Maui Business

MEO Receives $250,000 Grant from OHA for Inmate Programs

May 27, 2011, 10:34 AM HST
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OHA grant recipients accept check. Photo courtesy of OHA.

By Sonia Isotov

The Board of Trustees for the Office of Hawaiian Affairs today announced the awarding of $4.3 million over two years to 12 community-based organizations.

Maui Economic Opportunity, Inc. (MEO) will receive $250,000 for a job-training and counseling program on Maui designed to reduce the recidivism rate and give inmates hope for their future. The program will serve about 700 Native Hawaiians. MEO was the only Maui non-profit to receive funds under this program.

Organizations were selected based on their ability to providing a variety of services critical to carrying out priorities in OHA’s strategic plans for improving education, reducing health threats and raising family-income levels among Native Hawaiians.

OHA estimates that 13,000 Native Hawaiians are expected to directly benefit from the programs, according to a statement released by the organization today. Each organization will receive between $150,000 and $724,280 over the next two years.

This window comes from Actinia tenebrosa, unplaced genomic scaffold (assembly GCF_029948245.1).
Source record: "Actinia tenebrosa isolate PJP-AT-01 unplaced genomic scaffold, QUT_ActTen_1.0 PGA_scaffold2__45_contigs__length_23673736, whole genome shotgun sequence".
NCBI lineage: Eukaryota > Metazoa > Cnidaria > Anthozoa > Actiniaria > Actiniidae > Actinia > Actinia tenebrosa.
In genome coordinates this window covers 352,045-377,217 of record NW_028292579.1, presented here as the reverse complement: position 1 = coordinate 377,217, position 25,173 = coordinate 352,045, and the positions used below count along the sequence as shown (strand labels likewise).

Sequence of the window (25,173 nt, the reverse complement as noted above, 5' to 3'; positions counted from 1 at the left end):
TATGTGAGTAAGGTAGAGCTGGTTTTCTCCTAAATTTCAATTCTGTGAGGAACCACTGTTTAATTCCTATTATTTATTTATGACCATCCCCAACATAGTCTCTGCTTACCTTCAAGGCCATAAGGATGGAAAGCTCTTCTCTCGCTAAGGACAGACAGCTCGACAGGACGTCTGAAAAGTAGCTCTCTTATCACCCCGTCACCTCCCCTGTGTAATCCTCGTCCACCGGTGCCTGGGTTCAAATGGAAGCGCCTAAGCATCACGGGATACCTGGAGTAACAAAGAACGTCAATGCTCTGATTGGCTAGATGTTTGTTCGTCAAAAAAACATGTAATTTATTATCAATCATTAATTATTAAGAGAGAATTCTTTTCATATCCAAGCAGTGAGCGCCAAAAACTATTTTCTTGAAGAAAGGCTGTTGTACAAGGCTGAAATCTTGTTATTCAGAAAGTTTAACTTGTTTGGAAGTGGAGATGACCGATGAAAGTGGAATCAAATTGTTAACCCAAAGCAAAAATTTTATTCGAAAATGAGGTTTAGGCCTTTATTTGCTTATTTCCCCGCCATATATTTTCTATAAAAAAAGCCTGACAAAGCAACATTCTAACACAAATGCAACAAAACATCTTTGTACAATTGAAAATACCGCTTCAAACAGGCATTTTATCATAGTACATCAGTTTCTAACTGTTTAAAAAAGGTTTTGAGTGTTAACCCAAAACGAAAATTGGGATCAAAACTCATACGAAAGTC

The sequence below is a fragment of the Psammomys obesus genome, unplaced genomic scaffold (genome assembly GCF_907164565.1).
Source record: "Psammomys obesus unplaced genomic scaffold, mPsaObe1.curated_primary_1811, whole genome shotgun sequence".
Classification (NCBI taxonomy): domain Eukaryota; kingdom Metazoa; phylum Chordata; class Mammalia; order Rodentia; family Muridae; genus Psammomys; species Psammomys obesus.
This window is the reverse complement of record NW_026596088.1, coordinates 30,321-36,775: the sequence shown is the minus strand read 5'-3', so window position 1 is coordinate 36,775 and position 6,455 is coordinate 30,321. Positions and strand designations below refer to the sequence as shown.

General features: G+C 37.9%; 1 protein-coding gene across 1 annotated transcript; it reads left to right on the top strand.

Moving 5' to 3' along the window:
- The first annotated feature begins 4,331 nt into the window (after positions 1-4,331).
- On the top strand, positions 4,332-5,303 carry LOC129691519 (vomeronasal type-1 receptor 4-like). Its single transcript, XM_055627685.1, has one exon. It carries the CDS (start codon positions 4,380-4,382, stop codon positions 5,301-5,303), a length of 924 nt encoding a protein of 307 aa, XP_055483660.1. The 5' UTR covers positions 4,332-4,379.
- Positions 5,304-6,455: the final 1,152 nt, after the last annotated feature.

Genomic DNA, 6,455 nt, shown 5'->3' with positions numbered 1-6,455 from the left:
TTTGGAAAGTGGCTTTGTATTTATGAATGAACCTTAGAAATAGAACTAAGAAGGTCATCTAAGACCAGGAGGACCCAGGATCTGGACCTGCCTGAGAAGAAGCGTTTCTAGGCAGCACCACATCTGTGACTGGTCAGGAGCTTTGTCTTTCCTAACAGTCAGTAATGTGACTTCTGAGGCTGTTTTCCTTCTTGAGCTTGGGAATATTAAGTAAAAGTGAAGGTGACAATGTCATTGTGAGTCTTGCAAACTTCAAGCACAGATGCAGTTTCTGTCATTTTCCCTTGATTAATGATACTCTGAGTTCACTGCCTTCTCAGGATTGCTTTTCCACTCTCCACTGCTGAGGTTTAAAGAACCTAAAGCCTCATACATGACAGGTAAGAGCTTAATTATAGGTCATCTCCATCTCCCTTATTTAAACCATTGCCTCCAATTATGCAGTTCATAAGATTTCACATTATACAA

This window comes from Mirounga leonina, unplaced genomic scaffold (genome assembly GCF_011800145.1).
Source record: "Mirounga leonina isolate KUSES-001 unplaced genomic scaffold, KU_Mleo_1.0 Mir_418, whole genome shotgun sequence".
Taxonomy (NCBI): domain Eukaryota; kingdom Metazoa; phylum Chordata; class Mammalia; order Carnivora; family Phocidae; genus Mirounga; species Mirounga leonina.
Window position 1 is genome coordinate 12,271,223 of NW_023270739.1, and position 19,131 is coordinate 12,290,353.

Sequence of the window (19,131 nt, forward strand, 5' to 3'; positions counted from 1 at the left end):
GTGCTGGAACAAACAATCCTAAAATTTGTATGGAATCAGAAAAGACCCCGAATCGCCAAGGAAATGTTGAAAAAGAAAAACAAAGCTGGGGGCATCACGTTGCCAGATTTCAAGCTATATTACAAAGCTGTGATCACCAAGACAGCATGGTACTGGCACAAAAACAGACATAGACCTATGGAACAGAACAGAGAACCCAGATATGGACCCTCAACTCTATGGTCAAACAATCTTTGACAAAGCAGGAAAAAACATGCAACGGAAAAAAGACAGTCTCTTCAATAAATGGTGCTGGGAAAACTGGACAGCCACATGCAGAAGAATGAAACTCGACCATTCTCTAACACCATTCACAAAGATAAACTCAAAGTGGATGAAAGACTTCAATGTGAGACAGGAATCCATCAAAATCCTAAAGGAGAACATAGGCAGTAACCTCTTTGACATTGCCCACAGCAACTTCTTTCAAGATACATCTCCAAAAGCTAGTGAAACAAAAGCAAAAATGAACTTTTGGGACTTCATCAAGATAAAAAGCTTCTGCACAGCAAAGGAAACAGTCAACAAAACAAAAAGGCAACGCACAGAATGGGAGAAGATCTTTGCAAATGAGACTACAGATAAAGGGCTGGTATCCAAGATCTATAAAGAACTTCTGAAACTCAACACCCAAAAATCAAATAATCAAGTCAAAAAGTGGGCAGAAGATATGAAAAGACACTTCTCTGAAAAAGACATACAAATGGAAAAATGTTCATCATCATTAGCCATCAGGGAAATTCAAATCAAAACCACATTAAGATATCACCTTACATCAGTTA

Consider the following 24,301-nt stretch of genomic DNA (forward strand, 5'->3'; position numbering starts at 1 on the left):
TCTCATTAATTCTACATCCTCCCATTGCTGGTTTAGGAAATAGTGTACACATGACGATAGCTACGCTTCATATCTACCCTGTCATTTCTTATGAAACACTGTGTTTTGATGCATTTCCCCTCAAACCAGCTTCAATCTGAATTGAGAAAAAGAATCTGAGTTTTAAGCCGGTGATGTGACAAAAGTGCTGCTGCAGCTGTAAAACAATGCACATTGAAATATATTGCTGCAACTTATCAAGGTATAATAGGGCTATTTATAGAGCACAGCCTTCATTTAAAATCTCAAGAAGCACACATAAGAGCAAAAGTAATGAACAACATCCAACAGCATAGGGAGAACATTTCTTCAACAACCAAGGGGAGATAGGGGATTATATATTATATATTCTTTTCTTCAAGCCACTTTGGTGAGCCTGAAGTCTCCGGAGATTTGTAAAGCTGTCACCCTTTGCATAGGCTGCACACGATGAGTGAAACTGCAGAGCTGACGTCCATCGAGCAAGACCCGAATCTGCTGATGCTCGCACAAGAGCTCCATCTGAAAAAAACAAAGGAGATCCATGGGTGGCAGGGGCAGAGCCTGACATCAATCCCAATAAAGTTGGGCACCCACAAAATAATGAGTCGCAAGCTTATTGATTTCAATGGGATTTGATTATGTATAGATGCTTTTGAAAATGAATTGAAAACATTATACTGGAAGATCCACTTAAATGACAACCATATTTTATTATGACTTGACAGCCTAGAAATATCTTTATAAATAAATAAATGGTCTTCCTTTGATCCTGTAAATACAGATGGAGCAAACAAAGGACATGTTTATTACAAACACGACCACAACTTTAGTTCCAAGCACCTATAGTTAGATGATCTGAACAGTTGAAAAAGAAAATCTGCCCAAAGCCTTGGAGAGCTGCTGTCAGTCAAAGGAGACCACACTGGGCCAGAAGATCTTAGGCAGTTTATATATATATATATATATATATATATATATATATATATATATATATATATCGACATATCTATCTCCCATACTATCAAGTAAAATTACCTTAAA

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“These organizations are offering outreach programs that complement our efforts to improve conditions for Native Hawaiians,” said OHA Chairperson Colette Machado. “I applaud them for their commitment to helping Native Hawaiians not only build wealth and knowledge, but improve their education.” 

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Features of these programs include helping to ensure that employers have the skilled Native Hawaiian workers they need to foster economic growth. Among other highlights are helping troubled teens, broadening access to early childhood education, and providing financial resources to assist with such matters as money management, wealth building and credit counseling.

“All of these programs will have a positive effect on the lives of Native Hawaiians,” said OHA Chief Executive Officer Clyde W. Namuo. “These grants are an investment in our community and we thank our partners for their dedication and their hard work in making a real difference in the Native Hawaiian community.”

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